Homi Bhabha’s Third Space and Neocolonialism (Published)
This paper suggests the argument that Homi Bhabha’s Third Space, defined in his book The Location of Culture (1994) contributes to Neocolonialism in the sense that it stresses the fluidity of identity and the continuous engagement in ongoing negotiations and enunciations, which compromises the ability of former colonies to formulate their identity independently and to design their agendas for development. They are trapped within the project of Postcolonial Literature which imprisons them in the “us and them” paradigm and sets them the task of forever looking for Third Space and of engaging in continuous debates over identity formulation. On a larger scale, this paper argues, the notion of Third Space is at the heart of the World Trade Organization agreements and is the core of how Social Media Networks function. Hence, the paper views Postcolonial Literature, The World Trade Organization agreements, and Social Media Networks as being linked together through the notion of Third Space and, therefore, as being tools manipulated by Neocolonialism.
The paper investigates the description of East/West cultural relations in Ama Ata Aidoo’s Dilemma of a Ghost. Close analysis of the text proves that the hegemony of the English language and Western structures still manifest themselves in the twenty first century. Indeed, English is a tool used by Neocolonialism, seemingly to bring speakers of the language from all over the world closer. Reading a text in English inherently involves drawing upon the heritage received from the native speakers of the language. The superiority of English language and literature may, then, be taken for granted and may be part of the subconscious. Hence, the hegemony of the English language further reaffirms the existence of the state of colonialism in spite of the withdrawal of foreign armed forces and foreign government officials from traditional British colonies and protectorates.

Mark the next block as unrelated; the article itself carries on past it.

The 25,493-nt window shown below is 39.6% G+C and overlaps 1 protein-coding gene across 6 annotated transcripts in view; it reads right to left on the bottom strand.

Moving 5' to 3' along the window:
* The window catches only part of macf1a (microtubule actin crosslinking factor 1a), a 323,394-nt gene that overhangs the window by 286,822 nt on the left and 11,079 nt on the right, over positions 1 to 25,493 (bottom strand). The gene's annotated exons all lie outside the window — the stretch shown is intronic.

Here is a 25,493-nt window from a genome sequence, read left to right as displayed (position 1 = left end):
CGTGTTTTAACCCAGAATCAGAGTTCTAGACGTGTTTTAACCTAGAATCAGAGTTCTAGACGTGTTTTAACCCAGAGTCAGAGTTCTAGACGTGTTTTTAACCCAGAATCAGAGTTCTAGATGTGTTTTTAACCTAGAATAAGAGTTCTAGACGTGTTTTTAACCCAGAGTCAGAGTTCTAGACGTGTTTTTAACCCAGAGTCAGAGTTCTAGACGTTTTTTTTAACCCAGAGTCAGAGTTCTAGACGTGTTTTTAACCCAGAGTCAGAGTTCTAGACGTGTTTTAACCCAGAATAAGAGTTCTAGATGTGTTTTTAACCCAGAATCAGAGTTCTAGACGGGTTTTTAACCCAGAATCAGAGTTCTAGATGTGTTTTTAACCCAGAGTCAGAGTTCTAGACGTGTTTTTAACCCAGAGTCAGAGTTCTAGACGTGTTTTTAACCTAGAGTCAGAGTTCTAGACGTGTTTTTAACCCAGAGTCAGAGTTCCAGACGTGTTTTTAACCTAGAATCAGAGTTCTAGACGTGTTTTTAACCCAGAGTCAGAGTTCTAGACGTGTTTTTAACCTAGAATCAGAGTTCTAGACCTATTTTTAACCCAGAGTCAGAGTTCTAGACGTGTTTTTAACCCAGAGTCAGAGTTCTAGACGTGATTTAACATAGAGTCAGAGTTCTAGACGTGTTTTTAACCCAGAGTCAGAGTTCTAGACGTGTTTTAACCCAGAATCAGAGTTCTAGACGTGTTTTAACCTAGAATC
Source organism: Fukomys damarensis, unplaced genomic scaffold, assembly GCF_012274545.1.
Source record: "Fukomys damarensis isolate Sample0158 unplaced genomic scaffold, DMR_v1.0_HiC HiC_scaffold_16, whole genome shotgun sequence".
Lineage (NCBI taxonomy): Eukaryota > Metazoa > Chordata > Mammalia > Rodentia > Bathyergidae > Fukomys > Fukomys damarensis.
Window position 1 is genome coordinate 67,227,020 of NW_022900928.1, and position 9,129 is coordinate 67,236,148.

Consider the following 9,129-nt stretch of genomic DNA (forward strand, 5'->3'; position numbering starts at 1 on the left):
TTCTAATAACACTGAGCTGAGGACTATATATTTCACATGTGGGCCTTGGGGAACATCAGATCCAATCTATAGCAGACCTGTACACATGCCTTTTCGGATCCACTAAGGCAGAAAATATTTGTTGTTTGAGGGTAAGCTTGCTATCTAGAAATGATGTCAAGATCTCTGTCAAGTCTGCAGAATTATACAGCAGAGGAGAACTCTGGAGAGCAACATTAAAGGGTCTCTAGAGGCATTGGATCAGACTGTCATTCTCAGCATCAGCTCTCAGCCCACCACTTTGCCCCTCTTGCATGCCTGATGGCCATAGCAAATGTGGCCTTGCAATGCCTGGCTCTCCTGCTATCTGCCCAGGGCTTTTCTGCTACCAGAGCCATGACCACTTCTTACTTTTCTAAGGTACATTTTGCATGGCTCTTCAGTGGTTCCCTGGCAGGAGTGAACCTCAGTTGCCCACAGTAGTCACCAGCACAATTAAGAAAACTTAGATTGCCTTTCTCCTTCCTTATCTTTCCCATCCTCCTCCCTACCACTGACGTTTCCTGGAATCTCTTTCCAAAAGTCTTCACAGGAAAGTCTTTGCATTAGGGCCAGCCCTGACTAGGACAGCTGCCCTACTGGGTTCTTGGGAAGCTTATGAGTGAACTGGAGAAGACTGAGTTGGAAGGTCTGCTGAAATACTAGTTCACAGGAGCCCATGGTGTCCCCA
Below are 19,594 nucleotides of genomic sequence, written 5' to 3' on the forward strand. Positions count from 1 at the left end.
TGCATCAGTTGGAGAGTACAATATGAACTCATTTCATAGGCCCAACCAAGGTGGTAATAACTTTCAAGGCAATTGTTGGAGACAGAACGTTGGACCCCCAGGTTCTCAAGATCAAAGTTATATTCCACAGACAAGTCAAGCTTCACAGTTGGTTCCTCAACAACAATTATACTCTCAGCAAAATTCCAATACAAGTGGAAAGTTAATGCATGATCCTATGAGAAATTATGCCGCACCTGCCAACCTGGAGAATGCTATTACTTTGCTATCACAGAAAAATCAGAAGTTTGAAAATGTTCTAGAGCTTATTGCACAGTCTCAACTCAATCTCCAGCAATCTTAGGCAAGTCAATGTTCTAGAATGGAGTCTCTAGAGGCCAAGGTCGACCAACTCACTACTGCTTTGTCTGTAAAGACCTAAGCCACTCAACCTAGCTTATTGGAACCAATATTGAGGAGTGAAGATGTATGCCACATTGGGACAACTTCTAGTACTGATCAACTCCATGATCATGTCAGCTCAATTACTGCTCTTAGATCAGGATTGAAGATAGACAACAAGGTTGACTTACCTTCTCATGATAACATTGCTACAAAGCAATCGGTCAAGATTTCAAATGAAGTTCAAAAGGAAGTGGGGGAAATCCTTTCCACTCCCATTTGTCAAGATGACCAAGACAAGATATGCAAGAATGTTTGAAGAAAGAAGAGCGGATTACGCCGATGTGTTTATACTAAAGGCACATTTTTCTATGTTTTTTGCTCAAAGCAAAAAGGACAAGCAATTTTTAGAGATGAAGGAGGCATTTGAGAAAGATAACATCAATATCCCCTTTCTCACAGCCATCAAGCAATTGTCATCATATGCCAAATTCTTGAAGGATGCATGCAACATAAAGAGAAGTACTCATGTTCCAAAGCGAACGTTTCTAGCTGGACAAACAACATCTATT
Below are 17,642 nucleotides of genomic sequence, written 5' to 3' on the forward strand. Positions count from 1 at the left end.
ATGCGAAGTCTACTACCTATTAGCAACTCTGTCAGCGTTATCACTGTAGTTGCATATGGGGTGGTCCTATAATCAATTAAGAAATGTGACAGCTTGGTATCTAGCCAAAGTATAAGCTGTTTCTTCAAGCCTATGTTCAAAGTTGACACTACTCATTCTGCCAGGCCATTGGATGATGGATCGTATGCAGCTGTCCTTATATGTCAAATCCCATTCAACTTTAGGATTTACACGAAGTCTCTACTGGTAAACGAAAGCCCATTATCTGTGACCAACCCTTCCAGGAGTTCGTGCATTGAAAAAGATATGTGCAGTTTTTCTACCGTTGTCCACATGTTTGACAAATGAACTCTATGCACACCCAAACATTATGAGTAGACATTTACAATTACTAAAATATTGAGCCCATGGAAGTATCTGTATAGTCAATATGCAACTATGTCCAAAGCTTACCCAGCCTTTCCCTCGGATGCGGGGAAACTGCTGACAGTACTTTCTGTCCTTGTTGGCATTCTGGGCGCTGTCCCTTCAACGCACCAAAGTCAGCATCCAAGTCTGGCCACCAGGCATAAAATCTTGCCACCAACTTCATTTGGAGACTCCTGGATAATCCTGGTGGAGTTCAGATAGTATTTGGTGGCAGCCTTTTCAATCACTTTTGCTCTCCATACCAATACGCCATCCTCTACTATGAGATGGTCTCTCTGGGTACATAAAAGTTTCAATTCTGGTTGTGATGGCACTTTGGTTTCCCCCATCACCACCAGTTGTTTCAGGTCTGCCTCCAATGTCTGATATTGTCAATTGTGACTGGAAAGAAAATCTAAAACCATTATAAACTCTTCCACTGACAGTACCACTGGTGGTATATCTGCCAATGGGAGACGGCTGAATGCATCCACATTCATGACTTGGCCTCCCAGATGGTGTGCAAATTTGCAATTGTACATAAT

After the Second World War, the imperialist trends of the eighteenth and nineteenth century began to decline. Through collective struggles, the Africans achieved independence from the whites. But though they attained freedom, they could not imagine the fact that it was just a treacherous exchange of power between the out-going masters and few of their faithful heirs. In the colonial period, the European rulers propagated that as the Africans had no culture and history of their own, it was their holy duty to civilize the native Africans. Thus, they regarded themselves superior to Africans whose culture they considered inferior, uncivilized, and savage. In the name of spreading civilization, they dominated, oppressed, tyrannized and persecuted the native Africans not only economically and politically, but also culturally. When the Europeans left, the Africans got political freedom, but the foul practice of imperialism did not end. It appeared in a new form namely neocolonialism which the scholars had branded as the worst form of imperialism. This camouflaged imperialist practice is turning Africa into a museum of acute poverty, hunger, corruption and famine. The paper aims at elucidating the effects of neocolonialism in Africa from four major perspectives– economic, political, cultural and literary.